Study Provides First Genomic Evidence for Common Deuterostome Ancestor

Noriyuki Satoh and researchers have found the first genomic evidence for a common deuterostome ancestor – bringing together a diverse lineage of animals ranging from humans to sea stars.

In a paper to be published in the November 6 print issue of Current Biology, Noriyuki Satoh, head of the Marine Genomics Unit at OIST, and researchers at institutions including the University of California, Berkeley and the Harvard Medical School in the USA have reported the first genomic evidence for a common deuterostome ancestor – bringing together a diverse lineage of animals ranging from humans to sea stars.

In the animal kingdom, the bilateria are a major group of species that share the trait of bilateral symmetry: they have front, back, head and tail ends. One exception includes echinoderms, such as sea stars and sand dollars, which possess bilateral symmetry as larva, but near-radial symmetry as adults.

Within bilateria, biologists separate protostomes from deuterostomes. Animals that fall under these names are mainly characterised by their embryonic development: in protostomes the first opening becomes the mouth and in deuterostomes it becomes the anus. Deuterostomes are considered more complex than their protostome relatives and include: chordates, a group under which all vertebrates fall; hemichordates such as the acorn worm, a burrowing marine animal; and echinoderms.

While it has long been hypothesized that chordate, hemichordate and echinoderm animals share a common deuterostome ancestor, no genomic evidence linking them had been found. Genomic similarities had been discovered separately among all chordates and all ambulacrarians -- a group including echinoderms and hemichordates -- but a genomic connection between chordates and hemichordates remained elusive.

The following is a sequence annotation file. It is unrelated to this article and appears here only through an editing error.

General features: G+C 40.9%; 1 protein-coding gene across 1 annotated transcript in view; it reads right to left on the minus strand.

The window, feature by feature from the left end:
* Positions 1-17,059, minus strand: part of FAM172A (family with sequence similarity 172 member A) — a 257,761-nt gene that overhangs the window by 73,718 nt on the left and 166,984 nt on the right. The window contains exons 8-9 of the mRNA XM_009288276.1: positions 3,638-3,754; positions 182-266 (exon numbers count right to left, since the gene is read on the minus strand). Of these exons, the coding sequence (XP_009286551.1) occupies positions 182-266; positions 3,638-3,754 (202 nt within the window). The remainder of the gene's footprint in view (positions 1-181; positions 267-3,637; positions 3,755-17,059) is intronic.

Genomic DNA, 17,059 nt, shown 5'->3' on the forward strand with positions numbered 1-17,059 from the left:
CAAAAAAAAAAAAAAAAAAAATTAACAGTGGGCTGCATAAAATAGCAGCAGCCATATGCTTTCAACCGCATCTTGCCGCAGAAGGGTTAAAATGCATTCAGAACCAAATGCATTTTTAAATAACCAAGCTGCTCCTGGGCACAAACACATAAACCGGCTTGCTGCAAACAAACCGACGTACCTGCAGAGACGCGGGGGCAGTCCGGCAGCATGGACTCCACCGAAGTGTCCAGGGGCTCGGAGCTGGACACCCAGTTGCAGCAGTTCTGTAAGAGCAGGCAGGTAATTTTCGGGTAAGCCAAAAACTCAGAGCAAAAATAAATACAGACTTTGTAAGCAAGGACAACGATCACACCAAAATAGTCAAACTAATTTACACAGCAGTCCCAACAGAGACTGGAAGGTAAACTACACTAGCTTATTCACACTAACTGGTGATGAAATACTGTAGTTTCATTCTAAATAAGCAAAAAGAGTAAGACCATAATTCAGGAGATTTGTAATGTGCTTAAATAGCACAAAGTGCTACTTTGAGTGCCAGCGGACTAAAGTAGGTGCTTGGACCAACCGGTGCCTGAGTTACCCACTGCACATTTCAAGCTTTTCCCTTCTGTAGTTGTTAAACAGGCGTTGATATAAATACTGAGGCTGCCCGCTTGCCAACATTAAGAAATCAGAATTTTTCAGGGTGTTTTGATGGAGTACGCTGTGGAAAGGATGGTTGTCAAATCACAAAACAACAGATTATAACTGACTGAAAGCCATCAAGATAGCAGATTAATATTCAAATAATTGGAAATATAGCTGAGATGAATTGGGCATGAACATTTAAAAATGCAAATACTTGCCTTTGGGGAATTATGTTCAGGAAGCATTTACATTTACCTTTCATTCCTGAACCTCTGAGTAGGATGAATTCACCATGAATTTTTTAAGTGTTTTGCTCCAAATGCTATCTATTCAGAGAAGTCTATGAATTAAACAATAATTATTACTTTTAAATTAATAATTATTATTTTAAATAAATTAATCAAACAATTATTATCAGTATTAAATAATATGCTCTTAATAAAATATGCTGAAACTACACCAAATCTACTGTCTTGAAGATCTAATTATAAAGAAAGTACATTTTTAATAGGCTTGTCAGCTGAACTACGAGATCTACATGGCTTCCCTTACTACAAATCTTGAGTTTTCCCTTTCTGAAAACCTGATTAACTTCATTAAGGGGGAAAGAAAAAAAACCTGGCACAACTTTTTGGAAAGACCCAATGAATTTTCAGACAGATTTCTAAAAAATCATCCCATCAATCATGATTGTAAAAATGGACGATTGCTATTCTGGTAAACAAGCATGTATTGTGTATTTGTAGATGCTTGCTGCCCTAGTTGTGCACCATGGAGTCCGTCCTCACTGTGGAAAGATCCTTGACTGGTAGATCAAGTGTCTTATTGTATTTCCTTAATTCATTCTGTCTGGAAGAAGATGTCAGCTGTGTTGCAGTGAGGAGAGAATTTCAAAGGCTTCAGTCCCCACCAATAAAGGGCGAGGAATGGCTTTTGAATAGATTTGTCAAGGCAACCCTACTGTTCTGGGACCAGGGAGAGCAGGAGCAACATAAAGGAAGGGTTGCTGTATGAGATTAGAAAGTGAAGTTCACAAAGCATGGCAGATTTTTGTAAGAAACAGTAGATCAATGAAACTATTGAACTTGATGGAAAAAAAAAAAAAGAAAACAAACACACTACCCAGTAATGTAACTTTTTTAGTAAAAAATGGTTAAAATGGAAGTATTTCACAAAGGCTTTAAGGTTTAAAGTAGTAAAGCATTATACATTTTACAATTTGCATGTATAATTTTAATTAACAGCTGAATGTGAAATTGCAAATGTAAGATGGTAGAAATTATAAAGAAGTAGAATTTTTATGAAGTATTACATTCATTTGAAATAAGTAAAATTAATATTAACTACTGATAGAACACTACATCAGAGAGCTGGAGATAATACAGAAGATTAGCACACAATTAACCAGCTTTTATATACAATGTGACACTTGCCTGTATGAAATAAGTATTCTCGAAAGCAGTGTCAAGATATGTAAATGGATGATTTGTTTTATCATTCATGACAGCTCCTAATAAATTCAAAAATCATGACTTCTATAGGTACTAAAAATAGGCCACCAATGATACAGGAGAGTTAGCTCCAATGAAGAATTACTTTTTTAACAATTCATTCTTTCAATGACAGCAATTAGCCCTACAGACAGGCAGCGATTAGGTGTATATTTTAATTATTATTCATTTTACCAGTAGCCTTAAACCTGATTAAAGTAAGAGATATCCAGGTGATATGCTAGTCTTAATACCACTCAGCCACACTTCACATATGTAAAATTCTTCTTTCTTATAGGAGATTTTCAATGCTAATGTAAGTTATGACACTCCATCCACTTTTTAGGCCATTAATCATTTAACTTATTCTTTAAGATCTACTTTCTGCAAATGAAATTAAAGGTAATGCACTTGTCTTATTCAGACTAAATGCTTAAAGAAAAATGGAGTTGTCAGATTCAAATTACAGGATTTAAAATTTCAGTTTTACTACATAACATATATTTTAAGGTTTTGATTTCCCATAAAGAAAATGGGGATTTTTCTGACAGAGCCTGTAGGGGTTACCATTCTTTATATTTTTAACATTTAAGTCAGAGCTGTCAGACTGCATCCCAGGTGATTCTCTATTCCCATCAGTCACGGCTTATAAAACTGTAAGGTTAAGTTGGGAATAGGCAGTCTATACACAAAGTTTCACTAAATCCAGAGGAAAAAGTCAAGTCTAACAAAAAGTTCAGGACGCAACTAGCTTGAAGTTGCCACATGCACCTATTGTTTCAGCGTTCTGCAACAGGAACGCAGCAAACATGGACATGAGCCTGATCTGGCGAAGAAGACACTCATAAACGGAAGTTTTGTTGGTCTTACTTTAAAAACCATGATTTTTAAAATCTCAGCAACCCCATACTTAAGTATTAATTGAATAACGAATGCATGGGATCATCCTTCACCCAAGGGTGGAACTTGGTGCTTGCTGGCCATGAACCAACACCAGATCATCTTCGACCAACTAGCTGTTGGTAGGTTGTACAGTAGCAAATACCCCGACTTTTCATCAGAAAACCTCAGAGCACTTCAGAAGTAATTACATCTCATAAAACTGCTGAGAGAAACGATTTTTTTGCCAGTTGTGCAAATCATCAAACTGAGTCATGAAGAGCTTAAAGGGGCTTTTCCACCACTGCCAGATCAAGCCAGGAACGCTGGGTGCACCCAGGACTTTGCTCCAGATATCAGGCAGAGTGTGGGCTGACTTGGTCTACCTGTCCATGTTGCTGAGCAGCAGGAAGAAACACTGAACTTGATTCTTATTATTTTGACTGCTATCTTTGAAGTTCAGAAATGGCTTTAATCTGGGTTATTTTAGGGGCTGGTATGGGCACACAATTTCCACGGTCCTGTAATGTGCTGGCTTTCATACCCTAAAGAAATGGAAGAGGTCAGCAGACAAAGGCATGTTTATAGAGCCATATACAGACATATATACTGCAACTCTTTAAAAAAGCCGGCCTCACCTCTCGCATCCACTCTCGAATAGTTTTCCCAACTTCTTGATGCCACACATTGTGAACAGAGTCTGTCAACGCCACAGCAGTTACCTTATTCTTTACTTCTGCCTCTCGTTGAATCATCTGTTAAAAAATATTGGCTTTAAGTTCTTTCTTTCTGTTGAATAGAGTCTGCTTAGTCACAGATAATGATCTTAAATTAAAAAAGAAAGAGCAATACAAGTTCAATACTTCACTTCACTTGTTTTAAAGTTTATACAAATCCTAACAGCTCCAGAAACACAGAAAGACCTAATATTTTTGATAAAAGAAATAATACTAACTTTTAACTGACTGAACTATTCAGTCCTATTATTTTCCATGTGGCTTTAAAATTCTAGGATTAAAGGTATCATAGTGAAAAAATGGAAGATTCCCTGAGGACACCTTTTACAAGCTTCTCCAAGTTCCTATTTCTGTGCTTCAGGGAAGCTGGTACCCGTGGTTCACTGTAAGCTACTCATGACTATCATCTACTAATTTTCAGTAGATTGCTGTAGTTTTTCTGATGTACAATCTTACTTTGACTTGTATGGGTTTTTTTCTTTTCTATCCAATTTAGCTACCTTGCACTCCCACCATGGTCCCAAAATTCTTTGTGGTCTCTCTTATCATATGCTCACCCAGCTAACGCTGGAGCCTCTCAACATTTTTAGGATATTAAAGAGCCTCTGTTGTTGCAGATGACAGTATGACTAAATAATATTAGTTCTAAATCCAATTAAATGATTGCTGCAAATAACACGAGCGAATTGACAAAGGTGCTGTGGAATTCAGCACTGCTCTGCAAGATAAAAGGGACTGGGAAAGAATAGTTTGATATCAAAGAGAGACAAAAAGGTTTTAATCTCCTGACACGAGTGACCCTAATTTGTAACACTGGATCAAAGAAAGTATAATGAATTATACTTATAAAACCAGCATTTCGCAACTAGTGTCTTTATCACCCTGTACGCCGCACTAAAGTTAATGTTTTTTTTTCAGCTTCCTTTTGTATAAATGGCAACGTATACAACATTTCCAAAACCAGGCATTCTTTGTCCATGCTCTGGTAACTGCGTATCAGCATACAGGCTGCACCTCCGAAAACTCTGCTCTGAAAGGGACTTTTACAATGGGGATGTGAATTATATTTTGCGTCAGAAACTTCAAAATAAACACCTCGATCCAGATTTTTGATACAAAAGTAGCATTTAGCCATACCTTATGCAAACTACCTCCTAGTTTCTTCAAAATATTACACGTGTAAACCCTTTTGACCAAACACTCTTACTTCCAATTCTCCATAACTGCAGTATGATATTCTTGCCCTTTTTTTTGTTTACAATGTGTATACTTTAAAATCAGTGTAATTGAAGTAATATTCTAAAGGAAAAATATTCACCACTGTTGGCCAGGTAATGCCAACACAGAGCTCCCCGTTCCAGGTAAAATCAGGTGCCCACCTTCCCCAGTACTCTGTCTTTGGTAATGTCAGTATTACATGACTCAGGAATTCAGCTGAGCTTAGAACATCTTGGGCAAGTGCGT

To find genomic evidence that links these two groups, the researchers examined the Hox cluster, a group of protein-forming genes that regulates an animal’s segmental development from head to tail. Hox proteins do not directly form the legs, wings, or arms of an animal, but instead are responsible for allocating these jobs to other proteins. Discovering the number and order of Hox genes in the cluster is key to understanding the evolutionary development and diversification of an organism or a group of organisms.

The researchers found a region of the Hox cluster in two hemichordate species of acorn worms, Saccoglossus kowalevskii and Ptychodera flava, that follows a nearly identical genomic order in their chordate relative, the marine-dwelling lancelet, Branchinostoma floridae. The conserved area in the genome of these two worms provides the first evolutionary link between hemichordates and chordates, and, as a result, all deuterostomes – thus supplying evidence for a common lineage between humans and their less complex relatives.

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